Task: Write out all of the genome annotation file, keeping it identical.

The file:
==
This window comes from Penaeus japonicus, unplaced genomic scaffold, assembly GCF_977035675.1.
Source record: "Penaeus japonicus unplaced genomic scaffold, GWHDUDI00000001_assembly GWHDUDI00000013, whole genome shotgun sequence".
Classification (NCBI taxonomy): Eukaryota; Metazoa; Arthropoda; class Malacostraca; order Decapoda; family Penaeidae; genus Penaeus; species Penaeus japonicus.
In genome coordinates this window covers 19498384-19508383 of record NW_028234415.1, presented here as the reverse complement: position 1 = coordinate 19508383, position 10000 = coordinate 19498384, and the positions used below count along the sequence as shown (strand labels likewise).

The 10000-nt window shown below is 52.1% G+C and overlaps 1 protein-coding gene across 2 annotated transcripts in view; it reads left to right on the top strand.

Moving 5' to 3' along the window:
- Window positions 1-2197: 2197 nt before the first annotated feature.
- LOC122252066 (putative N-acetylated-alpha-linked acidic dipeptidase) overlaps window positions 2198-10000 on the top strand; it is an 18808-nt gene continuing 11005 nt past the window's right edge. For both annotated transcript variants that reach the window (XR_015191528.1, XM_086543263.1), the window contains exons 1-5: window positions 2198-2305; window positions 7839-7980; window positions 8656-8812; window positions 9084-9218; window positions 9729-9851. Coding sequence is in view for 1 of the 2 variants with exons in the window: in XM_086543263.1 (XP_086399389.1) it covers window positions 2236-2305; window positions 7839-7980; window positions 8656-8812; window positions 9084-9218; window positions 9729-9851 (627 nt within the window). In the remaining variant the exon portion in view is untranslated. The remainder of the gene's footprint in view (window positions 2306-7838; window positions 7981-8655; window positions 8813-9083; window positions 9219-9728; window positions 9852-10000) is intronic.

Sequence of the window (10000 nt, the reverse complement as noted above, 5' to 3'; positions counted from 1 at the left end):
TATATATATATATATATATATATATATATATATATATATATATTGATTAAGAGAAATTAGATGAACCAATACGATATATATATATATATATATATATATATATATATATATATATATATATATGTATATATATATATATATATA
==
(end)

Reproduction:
This window comes from Penaeus japonicus, unplaced genomic scaffold, assembly GCF_977035675.1.
Source record: "Penaeus japonicus unplaced genomic scaffold, GWHDUDI00000001_assembly GWHDUDI00000013, whole genome shotgun sequence".
Classification (NCBI taxonomy): Eukaryota; Metazoa; Arthropoda; class Malacostraca; order Decapoda; family Penaeidae; genus Penaeus; species Penaeus japonicus.
In genome coordinates this window covers 19498384-19508383 of record NW_028234415.1, presented here as the reverse complement: position 1 = coordinate 19508383, position 10000 = coordinate 19498384, and the positions used below count along the sequence as shown (strand labels likewise).

The 10000-nt window shown below is 52.1% G+C and overlaps 1 protein-coding gene across 2 annotated transcripts in view; it reads left to right on the top strand.

Moving 5' to 3' along the window:
- Window positions 1-2197: 2197 nt before the first annotated feature.
- LOC122252066 (putative N-acetylated-alpha-linked acidic dipeptidase) overlaps window positions 2198-10000 on the top strand; it is an 18808-nt gene continuing 11005 nt past the window's right edge. For both annotated transcript variants that reach the window (XR_015191528.1, XM_086543263.1), the window contains exons 1-5: window positions 2198-2305; window positions 7839-7980; window positions 8656-8812; window positions 9084-9218; window positions 9729-9851. Coding sequence is in view for 1 of the 2 variants with exons in the window: in XM_086543263.1 (XP_086399389.1) it covers window positions 2236-2305; window positions 7839-7980; window positions 8656-8812; window positions 9084-9218; window positions 9729-9851 (627 nt within the window). In the remaining variant the exon portion in view is untranslated. The remainder of the gene's footprint in view (window positions 2306-7838; window positions 7981-8655; window positions 8813-9083; window positions 9219-9728; window positions 9852-10000) is intronic.

Sequence of the window (10000 nt, the reverse complement as noted above, 5' to 3'; positions counted from 1 at the left end):
TATATATATATATATATATATATATATATATATATATATATATTGATTAAGAGAAATTAGATGAACCAATACGATATATATATATATATATATATATATATATATATATATATATATATATATGTATATATATATATATATATA